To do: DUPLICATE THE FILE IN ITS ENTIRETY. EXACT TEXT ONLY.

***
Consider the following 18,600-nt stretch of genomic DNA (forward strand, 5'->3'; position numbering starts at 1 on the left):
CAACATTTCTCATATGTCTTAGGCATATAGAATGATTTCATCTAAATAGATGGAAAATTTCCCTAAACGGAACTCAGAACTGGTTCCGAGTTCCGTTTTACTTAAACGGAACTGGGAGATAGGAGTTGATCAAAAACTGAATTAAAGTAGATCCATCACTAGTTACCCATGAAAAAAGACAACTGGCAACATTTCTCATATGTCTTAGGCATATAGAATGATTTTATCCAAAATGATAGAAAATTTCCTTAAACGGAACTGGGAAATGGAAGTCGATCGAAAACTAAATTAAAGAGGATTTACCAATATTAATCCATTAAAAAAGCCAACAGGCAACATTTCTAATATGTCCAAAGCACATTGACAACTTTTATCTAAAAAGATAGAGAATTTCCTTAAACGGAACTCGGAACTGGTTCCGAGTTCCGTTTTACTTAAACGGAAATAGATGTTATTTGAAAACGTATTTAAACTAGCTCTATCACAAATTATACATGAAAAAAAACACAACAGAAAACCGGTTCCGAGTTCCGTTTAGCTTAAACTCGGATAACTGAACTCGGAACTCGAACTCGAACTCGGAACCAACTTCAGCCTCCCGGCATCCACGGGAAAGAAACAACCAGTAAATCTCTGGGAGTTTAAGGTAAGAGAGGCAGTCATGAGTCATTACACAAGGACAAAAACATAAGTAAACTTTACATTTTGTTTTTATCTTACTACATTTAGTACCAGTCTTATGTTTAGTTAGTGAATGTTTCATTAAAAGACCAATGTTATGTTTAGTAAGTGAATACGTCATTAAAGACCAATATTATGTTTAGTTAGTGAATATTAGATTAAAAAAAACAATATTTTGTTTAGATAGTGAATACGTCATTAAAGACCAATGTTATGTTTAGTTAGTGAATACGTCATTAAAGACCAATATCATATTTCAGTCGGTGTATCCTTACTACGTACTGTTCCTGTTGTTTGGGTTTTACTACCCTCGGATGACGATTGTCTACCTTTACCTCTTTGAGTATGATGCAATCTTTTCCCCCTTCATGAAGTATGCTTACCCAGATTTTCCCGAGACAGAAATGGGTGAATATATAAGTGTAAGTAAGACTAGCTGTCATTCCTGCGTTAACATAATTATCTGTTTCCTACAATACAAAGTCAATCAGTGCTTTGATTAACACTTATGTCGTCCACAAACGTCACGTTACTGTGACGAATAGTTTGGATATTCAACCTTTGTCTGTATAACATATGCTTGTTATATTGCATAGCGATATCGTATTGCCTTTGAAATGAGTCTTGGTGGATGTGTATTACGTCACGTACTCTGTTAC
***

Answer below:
Consider the following 18,600-nt stretch of genomic DNA (forward strand, 5'->3'; position numbering starts at 1 on the left):
CAACATTTCTCATATGTCTTAGGCATATAGAATGATTTCATCTAAATAGATGGAAAATTTCCCTAAACGGAACTCAGAACTGGTTCCGAGTTCCGTTTTACTTAAACGGAACTGGGAGATAGGAGTTGATCAAAAACTGAATTAAAGTAGATCCATCACTAGTTACCCATGAAAAAAGACAACTGGCAACATTTCTCATATGTCTTAGGCATATAGAATGATTTTATCCAAAATGATAGAAAATTTCCTTAAACGGAACTGGGAAATGGAAGTCGATCGAAAACTAAATTAAAGAGGATTTACCAATATTAATCCATTAAAAAAGCCAACAGGCAACATTTCTAATATGTCCAAAGCACATTGACAACTTTTATCTAAAAAGATAGAGAATTTCCTTAAACGGAACTCGGAACTGGTTCCGAGTTCCGTTTTACTTAAACGGAAATAGATGTTATTTGAAAACGTATTTAAACTAGCTCTATCACAAATTATACATGAAAAAAAACACAACAGAAAACCGGTTCCGAGTTCCGTTTAGCTTAAACTCGGATAACTGAACTCGGAACTCGAACTCGAACTCGGAACCAACTTCAGCCTCCCGGCATCCACGGGAAAGAAACAACCAGTAAATCTCTGGGAGTTTAAGGTAAGAGAGGCAGTCATGAGTCATTACACAAGGACAAAAACATAAGTAAACTTTACATTTTGTTTTTATCTTACTACATTTAGTACCAGTCTTATGTTTAGTTAGTGAATGTTTCATTAAAAGACCAATGTTATGTTTAGTAAGTGAATACGTCATTAAAGACCAATATTATGTTTAGTTAGTGAATATTAGATTAAAAAAAACAATATTTTGTTTAGATAGTGAATACGTCATTAAAGACCAATGTTATGTTTAGTTAGTGAATACGTCATTAAAGACCAATATCATATTTCAGTCGGTGTATCCTTACTACGTACTGTTCCTGTTGTTTGGGTTTTACTACCCTCGGATGACGATTGTCTACCTTTACCTCTTTGAGTATGATGCAATCTTTTCCCCCTTCATGAAGTATGCTTACCCAGATTTTCCCGAGACAGAAATGGGTGAATATATAAGTGTAAGTAAGACTAGCTGTCATTCCTGCGTTAACATAATTATCTGTTTCCTACAATACAAAGTCAATCAGTGCTTTGATTAACACTTATGTCGTCCACAAACGTCACGTTACTGTGACGAATAGTTTGGATATTCAACCTTTGTCTGTATAACATATGCTTGTTATATTGCATAGCGATATCGTATTGCCTTTGAAATGAGTCTTGGTGGATGTGTATTACGTCACGTACTCTGTTAC